Health, Lifestyle, Opinion

Yarin: A tale of two COVID tests

This article was published 1 year(s) and 8 month(s) ago.

Carly Hodgkins, the site lead at the North Shore Community College mobile testing location, sticks a COVID-19 test swab out of the truck door. (Jakob Menendez )

In April of 2020, my four roommates decided one by one that they wanted to weather the early days of the pandemic back home with their families. 

Suddenly, I was alone in a cold, empty house. There was nothing to do but sit and worry, and I was a natural at it; eventually, though, I decided I’d had enough.

My father is immunocompromised, so staying with him wasn’t as easy as just getting in my car and hitting the Mass Pike. If I wanted to keep everyone safe, I’d need a negative COVID test.

Back in those days, getting a test lined up was a tall order. It may seem like light years ago now, but you used to need a doctor’s recommendation to set one up, and even that was no guarantee.

I still wanted to try. I called my doctor and he read me a list of conditions that would qualify me for a recommendation. Most of the conditions were medical ― pregnancy, heart conditions, cancer ― and for a second I faltered. The reason I wanted a test suddenly seemed paltry and insignificant. I could spend the next few months alone in an empty house, right? Wouldn’t my test be better suited if given to a pregnant woman with tumors and a heart murmur? Then my doctor said the magic symptom: “Anxiety.”

“Hey, I have that!”

My doctor’s recommendation then had to get approval from the COVID arm of his hospital. I waited a few days to hear back, during which time I did some more sitting and worrying. I hadn’t heard of anyone asking for a COVID test and actually getting one. Before calling my doctor, I’d even wondered if they were an urban legend. Then the hospital called me back.

I’ll never forget the first COVID-19 test I ever got. The hospital did a commendable job setting up a testing station (erected in a back parking lot), but they were out of their depth.

There were no signs to point the way, so I drove around the snaking hospital complex at least three times before finding the right path. Once I got there, I discovered six lanes of cars idling in the freezing rain. I pulled in and discovered beyond them a row of emergency medical tents — the kind you see in pictures of refugee camps. Each tent was manned by two staffers, both dressed head-to-toe in disposable, plastic medical gear. One staffer stood outside each tent and jetted back and forth between it and people’s cars. A second staffer sat inside, on swab duty.

I was unnerved by the whole thing, and their fearlessness was the only thing that soothed me. 

It took about 45 minutes, but eventually I got closer to the front. As if to confirm my feelings of guilt, everyone else in line was some combination of old, frail, infirm, and pregnant.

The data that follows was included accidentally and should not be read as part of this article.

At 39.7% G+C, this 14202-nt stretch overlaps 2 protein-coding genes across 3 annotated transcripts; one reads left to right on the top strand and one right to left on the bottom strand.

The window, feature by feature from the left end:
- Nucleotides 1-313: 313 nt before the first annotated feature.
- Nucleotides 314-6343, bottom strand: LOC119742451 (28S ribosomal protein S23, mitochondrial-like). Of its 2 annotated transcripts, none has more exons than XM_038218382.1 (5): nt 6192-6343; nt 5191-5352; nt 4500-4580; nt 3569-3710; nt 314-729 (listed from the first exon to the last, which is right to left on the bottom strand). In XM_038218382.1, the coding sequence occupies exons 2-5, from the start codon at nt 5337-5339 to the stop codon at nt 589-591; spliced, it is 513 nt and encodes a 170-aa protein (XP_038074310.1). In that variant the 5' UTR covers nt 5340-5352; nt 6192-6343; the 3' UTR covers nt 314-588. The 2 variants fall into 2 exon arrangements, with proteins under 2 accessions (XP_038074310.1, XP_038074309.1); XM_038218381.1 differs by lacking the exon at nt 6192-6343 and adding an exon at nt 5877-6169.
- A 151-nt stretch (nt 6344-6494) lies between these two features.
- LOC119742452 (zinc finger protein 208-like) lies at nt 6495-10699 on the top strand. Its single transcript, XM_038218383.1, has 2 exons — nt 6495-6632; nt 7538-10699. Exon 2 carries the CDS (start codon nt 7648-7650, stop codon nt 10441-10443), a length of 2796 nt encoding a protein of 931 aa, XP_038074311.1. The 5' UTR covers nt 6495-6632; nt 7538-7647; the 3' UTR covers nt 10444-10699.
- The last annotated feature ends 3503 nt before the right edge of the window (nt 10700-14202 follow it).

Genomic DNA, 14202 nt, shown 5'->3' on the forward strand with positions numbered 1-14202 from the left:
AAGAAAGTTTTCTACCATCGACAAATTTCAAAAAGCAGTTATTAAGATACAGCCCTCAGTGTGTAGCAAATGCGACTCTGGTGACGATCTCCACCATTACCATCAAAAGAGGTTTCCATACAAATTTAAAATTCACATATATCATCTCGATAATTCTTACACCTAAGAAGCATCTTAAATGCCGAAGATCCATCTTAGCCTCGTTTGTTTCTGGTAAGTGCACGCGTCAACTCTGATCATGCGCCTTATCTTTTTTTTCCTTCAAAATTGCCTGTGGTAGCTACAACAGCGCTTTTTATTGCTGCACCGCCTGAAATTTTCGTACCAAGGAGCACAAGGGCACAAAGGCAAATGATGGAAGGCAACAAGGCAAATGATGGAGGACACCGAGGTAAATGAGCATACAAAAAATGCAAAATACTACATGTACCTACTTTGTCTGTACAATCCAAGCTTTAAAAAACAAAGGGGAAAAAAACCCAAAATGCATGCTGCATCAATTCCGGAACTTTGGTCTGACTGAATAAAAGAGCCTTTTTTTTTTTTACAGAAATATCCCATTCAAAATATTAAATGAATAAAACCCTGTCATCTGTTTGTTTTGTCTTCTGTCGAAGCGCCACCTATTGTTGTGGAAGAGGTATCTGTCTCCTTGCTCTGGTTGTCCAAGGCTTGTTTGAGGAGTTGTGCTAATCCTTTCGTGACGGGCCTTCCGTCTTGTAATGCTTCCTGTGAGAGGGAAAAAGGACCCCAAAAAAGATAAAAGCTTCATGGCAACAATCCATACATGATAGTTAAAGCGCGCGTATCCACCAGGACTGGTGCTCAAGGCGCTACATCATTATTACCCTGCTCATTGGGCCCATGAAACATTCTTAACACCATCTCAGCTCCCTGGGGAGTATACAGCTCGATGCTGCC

Finally, a staff member asked me to mask up and roll down my window, then took my information. At some point, probably due to the nervous fidgets, my mask broke. I asked for another, but was denied due to short supply.

After waiting another 20 minutes, I was asked to exit my car and approach my tent. I held the mask over my mouth, ducked my head down so that nobody could see my indiscretion, and booked it.

Inside the tent, a woman with silver hair and kind eyes was gracious about my busted mask. She sourced another one and then stuck a cotton swab so far up my nose I sneezed all the way home.

Around a week later, my doctor called me to report a negative test. It cost $300.

Fast forward to December of 2021. About a week and a half ago, I came into close contact with someone who was diagnosed with COVID.

So here’s what I did: I cold-called my local community health center, and after taking my information over the phone, they told me that they could slot me in a few days later. 

When the day arrived, I drove across town, parked my car, walked in, got a cotton swab stuck halfway up my nose (big improvement), left two minutes after I arrived and got my results three days after that. They apologized for the late response.

While some things haven’t changed ― namely wait times and the relative scarcity of COVID tests ― most of the testing process is unbelievably streamlined in comparison to the first few months of the pandemic. 

You don’t need to be in dire mental or physical condition to receive a test. Sometimes people can walk in without an appointment. Sometimes there are two or three testing places available on a single block. There are even over-the-counter kits that can be taken at home. Results come in 15 minutes and it doesn’t cost a penny. 

Part of our ability to do things that we couldn’t do in April 2020 ― like eat at restaurants, go to work, see concerts and movies, and go to work ― is due to the fact that testing is so easy now. We have elements of our lives back that I used to wonder if I’d ever see again.

I don’t want the long lines and reports of low stock to discourage anyone from trying to get a test if they need one. It’s everyone’s responsibility to make sure that they are COVID negative before engaging in some of the joys of life that we only recently got back. And besides, as far as testing goes, it could be a lot worse. Trust me.

The best way to find a COVID test near you is to go to and fill out the online form. Make sure to bring a mask that won’t break.

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